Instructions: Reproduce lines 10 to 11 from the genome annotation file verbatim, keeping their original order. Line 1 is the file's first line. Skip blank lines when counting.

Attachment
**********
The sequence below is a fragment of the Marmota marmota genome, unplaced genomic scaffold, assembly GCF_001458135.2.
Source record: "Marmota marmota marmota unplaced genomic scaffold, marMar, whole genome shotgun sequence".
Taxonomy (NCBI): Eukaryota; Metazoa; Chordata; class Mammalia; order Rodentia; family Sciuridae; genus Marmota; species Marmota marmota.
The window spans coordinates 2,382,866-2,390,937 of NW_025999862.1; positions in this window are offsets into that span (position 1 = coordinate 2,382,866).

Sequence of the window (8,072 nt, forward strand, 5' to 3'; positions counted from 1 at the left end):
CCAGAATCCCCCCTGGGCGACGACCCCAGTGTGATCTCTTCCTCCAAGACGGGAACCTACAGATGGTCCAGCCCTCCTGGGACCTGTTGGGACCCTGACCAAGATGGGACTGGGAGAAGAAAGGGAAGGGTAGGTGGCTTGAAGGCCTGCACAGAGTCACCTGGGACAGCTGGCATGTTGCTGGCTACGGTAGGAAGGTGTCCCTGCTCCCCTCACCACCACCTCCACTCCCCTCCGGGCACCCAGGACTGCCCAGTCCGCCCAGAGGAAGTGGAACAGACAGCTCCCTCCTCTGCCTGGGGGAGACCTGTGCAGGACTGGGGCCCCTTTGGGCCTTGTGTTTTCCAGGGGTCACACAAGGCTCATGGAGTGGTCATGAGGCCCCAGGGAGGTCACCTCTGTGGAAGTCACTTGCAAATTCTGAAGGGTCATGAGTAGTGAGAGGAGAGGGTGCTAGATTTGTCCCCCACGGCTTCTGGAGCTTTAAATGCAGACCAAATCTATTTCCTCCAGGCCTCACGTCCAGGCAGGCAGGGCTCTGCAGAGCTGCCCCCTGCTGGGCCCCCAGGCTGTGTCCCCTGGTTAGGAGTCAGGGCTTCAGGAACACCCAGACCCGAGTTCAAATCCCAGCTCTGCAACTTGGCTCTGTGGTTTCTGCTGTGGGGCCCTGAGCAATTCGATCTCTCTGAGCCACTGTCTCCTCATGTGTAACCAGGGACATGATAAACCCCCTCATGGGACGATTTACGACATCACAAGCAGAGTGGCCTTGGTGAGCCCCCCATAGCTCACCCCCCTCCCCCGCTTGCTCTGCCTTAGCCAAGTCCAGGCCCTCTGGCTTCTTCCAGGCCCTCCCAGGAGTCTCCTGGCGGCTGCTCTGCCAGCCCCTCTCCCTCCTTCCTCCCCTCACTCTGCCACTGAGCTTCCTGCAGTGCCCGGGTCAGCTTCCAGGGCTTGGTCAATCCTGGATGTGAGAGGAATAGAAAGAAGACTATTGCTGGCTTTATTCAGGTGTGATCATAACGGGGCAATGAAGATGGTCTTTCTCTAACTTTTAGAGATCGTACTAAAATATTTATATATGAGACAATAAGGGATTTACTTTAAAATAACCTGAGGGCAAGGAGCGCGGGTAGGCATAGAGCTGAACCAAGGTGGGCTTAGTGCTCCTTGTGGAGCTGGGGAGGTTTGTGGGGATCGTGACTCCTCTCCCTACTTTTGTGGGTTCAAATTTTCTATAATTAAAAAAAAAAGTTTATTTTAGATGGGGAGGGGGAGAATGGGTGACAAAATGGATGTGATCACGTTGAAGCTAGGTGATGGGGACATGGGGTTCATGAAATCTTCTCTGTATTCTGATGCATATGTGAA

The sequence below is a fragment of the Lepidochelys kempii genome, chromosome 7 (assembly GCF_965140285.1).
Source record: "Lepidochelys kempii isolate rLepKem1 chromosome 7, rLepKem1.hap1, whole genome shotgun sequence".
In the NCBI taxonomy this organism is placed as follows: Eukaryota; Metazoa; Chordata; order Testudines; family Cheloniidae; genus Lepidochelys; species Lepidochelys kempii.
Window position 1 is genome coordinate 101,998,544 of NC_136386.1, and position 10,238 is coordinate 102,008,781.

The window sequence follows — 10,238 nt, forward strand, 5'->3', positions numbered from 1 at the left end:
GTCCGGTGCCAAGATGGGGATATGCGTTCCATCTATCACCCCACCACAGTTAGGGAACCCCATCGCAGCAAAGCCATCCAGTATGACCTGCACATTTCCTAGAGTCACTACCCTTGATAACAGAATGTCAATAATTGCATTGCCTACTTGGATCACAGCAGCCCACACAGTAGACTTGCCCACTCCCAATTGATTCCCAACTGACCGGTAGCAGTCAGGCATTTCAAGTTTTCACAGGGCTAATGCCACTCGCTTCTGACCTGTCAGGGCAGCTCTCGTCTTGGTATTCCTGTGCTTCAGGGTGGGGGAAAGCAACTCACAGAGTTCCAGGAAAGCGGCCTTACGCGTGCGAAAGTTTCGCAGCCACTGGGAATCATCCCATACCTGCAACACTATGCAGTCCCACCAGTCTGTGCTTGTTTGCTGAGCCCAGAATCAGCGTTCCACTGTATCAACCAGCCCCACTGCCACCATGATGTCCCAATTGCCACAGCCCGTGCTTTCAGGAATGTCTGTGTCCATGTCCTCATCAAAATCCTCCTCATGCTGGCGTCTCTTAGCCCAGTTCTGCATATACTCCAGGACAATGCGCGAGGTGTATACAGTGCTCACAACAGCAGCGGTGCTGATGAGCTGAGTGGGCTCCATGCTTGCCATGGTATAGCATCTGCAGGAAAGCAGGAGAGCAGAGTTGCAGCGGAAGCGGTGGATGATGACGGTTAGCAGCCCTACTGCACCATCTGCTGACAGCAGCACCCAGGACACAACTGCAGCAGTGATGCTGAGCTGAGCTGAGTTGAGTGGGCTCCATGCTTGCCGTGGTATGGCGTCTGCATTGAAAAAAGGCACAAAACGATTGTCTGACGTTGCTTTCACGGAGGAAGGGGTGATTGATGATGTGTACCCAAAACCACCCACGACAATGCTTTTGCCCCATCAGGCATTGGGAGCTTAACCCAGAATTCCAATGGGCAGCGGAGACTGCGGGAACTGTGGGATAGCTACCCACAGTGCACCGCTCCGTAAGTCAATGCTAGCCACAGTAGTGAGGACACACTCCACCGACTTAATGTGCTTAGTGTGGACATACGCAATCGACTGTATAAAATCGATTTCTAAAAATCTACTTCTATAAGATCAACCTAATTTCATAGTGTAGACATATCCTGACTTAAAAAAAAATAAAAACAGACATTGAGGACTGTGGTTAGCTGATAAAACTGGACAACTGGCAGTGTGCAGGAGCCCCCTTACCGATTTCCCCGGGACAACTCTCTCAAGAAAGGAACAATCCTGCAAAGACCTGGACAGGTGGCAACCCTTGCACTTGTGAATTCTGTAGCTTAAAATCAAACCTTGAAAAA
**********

Window position 1 is genome coordinate 101,998,544 of NC_136386.1, and position 10,238 is coordinate 102,008,781.

The window sequence follows — 10,238 nt, forward strand, 5'->3', positions numbered from 1 at the left end: